Here's Brendan Quinn in the Athletic/NY Times:

"How can this possibly be put in context? UConn’s back-to-back national titles have come at a time when mass parity is flattening the landscape of college basketball. That the place was dormant only a few years ago is impressive, but also typical. While so many awaited the Huskies’ demise in recent years, they somehow only grow stronger.  

The real feat here? Six titles won by six radically different teams by three different coaches playing out of two different leagues in 25 years. Six titles that come on top of the women’s program’s 11 national titles since 1995. 

Connecticut’s six-pack of men’s banners has passed Duke and Indiana and now stands even with North Carolina. The only remaining programs with more titles are Kentucky with eight and UCLA with 11. The difference? Kentucky has won one in the time that UConn has piled up its entire share and UCLA has zero. The Bruins’ last title came in 1995, when Dan Hurley was a junior guard at Seton Hall....

The only place that’s fully proven it most belongs is Connecticut, a one-time regional program with some marginal success back in the day, one that also went from 1968 to 1989 with only two NCAA Tournament appearances."

Quinn underscored the distinction in Storrs:

"UConn is in a club of its own.... All this history comes as a means of answering the question everyone remains perpetually stuck with. UConn? Why? How? Of all places, this program has played in roughly a quarter of the national title games since 1999 and is 6-0 in those appearances. 6-0!..."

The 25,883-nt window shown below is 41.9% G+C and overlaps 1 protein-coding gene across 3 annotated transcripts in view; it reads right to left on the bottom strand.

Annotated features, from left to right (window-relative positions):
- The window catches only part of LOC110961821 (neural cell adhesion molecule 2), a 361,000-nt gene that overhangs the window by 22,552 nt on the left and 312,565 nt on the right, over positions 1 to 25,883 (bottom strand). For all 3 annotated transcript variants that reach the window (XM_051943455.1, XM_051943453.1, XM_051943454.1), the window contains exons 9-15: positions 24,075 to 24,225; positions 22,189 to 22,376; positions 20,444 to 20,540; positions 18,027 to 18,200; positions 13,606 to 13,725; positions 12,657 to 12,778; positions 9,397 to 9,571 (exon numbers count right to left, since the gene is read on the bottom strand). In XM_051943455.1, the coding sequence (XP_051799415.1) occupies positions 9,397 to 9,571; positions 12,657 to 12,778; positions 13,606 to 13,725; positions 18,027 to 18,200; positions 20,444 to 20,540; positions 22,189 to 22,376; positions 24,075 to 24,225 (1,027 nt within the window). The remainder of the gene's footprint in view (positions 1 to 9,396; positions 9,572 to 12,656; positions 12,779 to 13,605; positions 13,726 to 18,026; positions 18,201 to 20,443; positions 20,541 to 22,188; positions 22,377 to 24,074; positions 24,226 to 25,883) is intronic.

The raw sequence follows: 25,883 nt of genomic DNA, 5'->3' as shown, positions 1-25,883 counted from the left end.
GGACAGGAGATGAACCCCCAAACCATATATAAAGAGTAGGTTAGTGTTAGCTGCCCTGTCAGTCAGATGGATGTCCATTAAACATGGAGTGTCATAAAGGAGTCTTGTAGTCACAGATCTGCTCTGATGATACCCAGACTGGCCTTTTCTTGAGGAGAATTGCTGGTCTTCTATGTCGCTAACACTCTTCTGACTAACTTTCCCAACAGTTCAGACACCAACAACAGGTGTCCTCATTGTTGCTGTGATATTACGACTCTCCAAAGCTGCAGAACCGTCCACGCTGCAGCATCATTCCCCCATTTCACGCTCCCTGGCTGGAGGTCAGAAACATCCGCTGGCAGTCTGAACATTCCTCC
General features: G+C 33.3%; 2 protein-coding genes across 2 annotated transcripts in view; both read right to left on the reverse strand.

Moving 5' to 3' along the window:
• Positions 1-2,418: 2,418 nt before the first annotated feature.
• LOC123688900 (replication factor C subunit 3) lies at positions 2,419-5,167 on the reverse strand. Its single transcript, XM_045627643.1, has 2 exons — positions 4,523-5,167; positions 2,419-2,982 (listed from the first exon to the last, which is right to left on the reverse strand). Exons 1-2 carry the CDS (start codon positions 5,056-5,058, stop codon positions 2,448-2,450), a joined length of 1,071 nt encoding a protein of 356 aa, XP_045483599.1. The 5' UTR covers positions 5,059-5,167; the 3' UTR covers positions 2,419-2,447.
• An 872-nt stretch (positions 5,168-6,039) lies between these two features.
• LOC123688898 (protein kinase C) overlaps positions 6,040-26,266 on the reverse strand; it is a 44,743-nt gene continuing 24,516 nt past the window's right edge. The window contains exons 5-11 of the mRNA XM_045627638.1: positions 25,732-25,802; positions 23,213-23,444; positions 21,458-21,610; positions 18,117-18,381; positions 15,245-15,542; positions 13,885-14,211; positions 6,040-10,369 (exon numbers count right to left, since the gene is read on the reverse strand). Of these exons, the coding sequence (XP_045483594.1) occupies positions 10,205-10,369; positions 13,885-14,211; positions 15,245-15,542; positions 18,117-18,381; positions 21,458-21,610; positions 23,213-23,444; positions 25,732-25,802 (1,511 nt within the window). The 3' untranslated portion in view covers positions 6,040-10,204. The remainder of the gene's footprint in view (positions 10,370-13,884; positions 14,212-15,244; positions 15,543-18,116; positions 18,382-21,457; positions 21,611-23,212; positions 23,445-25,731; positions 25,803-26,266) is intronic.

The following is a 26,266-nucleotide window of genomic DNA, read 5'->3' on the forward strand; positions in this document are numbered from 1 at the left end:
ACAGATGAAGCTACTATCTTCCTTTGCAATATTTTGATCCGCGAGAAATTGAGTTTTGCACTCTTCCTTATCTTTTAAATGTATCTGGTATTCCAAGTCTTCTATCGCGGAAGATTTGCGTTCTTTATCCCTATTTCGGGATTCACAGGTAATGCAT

ESPN's Pete Thamel offered another tribute:
"...UConn finished this tournament winning its six games by an average of 23.3 points. The 140 combined points they won those six games by blows away the next most dominant title winner, which was North Carolina winning by a total of 125 in 2009....

Despite different personnel and different eras, UConn displayed unprecedented dominance. No other team in NCAA history has won all six NCAA tournament games by 13 or more. UConn did it back-to-back."

As noted in one of my Connecticut opinion pieces, back in 2015, I've been a fan of UConn basketball since the 1970s and in the 1980s myself attended basketball camps run by Jim Calhoun's predecessor (Dom Perno, a graduate of New Haven's Wilbur Cross H.S. as well as of UConn). Never could I then have imagined the success that Coach Calhoun in particular, then briefly Kevin Ollie and now Dan Hurley, have brought to this sport, this state, and this university.

As the Huskies' 2024 pre-NCAA tournament hype video suggests, Coach Hurley inspired his team by invoking the legacy of prior UConn teams' success while driving this year's squad to play as hard and as together as possible, offensively and defensively.  Tenacious effort, unity, and talent combined to fuel a 2-year run of what Coach John Wooden surely would have called "competitive greatness."

The result was yet another "shining moment."

7:16 am edt